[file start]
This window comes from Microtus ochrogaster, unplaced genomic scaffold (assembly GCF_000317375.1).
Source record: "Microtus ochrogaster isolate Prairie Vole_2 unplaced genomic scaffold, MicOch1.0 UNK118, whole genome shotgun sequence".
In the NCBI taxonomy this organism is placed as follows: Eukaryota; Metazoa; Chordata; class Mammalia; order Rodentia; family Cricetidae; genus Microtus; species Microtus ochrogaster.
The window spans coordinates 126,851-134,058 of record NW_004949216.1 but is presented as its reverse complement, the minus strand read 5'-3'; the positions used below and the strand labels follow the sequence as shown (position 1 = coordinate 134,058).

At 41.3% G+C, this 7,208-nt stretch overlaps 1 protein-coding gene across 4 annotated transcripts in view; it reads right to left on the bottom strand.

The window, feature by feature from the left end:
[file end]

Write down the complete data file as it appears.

This window comes from Microtus ochrogaster, unplaced genomic scaffold (assembly GCF_000317375.1).
Source record: "Microtus ochrogaster isolate Prairie Vole_2 unplaced genomic scaffold, MicOch1.0 UNK118, whole genome shotgun sequence".
In the NCBI taxonomy this organism is placed as follows: Eukaryota; Metazoa; Chordata; class Mammalia; order Rodentia; family Cricetidae; genus Microtus; species Microtus ochrogaster.
The window spans coordinates 126,851-134,058 of record NW_004949216.1 but is presented as its reverse complement, the minus strand read 5'-3'; the positions used below and the strand labels follow the sequence as shown (position 1 = coordinate 134,058).

At 41.3% G+C, this 7,208-nt stretch overlaps 1 protein-coding gene across 4 annotated transcripts in view; it reads right to left on the bottom strand.

The window, feature by feature from the left end: